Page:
Is Bidirectional Glenn Shunt a modification of Fontan operation?

Even though, a bidirectional Glenn (BDG) shunt is not accurately a Fontan operation, it is comparable to it. It is known as a kind of "Partial Fontan" operation. It is also known as ‘Bidirectional Cavo-Pulmonary Shunt (BCPS)’.

 

How is a Bidirectional Glenn Shunt performed?

The BDG procedure is the surgery which is used to prepare the heart for a Fontan procedure. The operation is done as follows:

  •  The bidirectional shunt is done by connecting the superior vena cava (SVC) to the right branch of the pulmonary artery using fine sutures, and separating or tying up the pulmonary artery.
  •  Then, venous blood from the head and upper limbs will pass directly to the lungs, bypassing the right ventricle.
  •  The venous blood from the lower half of the body however will persist to enter the heart.
  •  In the next operation, the lower body venous blood will also be diverted to the lungs, thus creating the "total" Fontan circulation.

 

Who undergoes Bidirectional Glenn shunt surgery?

The bidirectional Glenn shunt is favored in infants, below 2 years of age, for whom the lung vessel resistance is pretty high, and in intermediate cases with abnormal pulmonary arteries. It is common for children to undergo this surgery in the first three to six months of life, and it drastically improves results for most. Though evading the risk of failure of a complete Fontan operation, it also to a certain extent relieves symptoms. If all is well after the Glenn shunt, and the lung vessel resistance is low, a change to total Fontan is likely. If not, it is not possible to do anything. Bidirectional Glenn shunt surgery is an excellent method for continuing to support life than early shunt procedures like the Blalock-Taussig (BT) Shunt or the Norwood, that children with single ventricle might obtain in the early days of life.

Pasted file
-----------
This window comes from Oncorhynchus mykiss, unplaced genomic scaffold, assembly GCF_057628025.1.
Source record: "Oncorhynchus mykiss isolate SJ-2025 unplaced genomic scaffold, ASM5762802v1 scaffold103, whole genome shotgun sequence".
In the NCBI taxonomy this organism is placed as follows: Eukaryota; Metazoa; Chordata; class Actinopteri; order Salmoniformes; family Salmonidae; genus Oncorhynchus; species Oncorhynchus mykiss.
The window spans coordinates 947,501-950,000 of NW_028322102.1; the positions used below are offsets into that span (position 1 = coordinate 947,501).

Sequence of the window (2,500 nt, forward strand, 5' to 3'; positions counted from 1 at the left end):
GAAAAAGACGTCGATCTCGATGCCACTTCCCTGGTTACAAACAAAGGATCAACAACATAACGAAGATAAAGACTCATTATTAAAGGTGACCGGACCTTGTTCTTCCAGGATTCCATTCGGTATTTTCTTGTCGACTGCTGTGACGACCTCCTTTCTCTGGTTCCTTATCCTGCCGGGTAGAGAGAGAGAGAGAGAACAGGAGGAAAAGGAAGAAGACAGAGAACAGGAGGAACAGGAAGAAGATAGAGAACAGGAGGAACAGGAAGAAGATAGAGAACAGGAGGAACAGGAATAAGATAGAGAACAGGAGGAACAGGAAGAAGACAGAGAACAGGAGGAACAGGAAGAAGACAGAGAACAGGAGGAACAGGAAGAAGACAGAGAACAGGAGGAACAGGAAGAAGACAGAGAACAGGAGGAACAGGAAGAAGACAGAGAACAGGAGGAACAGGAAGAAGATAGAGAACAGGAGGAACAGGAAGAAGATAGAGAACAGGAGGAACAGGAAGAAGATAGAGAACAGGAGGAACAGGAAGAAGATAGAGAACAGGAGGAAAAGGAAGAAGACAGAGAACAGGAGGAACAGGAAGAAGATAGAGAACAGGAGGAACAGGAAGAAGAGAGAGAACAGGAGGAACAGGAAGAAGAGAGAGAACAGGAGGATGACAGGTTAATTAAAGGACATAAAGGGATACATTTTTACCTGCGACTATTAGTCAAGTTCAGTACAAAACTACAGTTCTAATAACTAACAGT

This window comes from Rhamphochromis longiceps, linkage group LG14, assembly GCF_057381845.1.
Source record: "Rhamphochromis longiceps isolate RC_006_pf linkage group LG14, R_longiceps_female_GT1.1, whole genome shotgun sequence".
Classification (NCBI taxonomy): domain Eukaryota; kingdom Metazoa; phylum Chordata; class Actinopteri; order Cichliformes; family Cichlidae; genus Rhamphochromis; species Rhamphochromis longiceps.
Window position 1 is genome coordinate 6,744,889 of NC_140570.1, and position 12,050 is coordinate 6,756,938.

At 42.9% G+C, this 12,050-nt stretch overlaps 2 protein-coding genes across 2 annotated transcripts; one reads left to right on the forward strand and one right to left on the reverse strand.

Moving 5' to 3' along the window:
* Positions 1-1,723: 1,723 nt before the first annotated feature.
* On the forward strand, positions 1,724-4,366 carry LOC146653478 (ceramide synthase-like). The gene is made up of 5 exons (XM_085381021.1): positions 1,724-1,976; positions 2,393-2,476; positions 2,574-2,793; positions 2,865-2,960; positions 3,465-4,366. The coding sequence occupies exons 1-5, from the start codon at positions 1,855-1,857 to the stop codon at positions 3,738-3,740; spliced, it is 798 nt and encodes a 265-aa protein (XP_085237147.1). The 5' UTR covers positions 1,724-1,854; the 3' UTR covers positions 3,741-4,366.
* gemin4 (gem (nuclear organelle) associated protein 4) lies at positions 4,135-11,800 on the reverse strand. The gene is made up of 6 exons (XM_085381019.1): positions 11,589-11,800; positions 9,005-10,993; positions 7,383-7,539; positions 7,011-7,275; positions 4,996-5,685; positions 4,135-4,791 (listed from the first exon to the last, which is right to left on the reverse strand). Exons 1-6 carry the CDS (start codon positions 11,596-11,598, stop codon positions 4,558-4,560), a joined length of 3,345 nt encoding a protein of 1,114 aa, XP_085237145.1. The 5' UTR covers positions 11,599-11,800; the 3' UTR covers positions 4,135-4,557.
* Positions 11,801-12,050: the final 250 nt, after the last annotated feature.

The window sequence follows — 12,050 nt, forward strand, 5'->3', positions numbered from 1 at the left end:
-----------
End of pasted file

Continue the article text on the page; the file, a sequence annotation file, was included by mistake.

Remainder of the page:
What are the benefits of Bidirectional Glenn shunt ?

  • While improving oxygen saturation, BDG reduces volume load on the single ventricle as compared to the pre-operative condition.

  •  Additionally, by acting as a low-pressure shunt, it also will not make the thickening and firming of lung blood vessel.

 

What are the risks of Bidirectional Glenn shunt Surgery?

  • A few children experience exceptionally high pulmonary pressure after having BDG procedures and should take proper care.
  •  Risk following the surgery comprise: pericardial or pleural effusions, infection, high pulmonary pressure and others.
  •  While mortality rates of the Glenn Shunt are low, there are possibilities of death in some cases.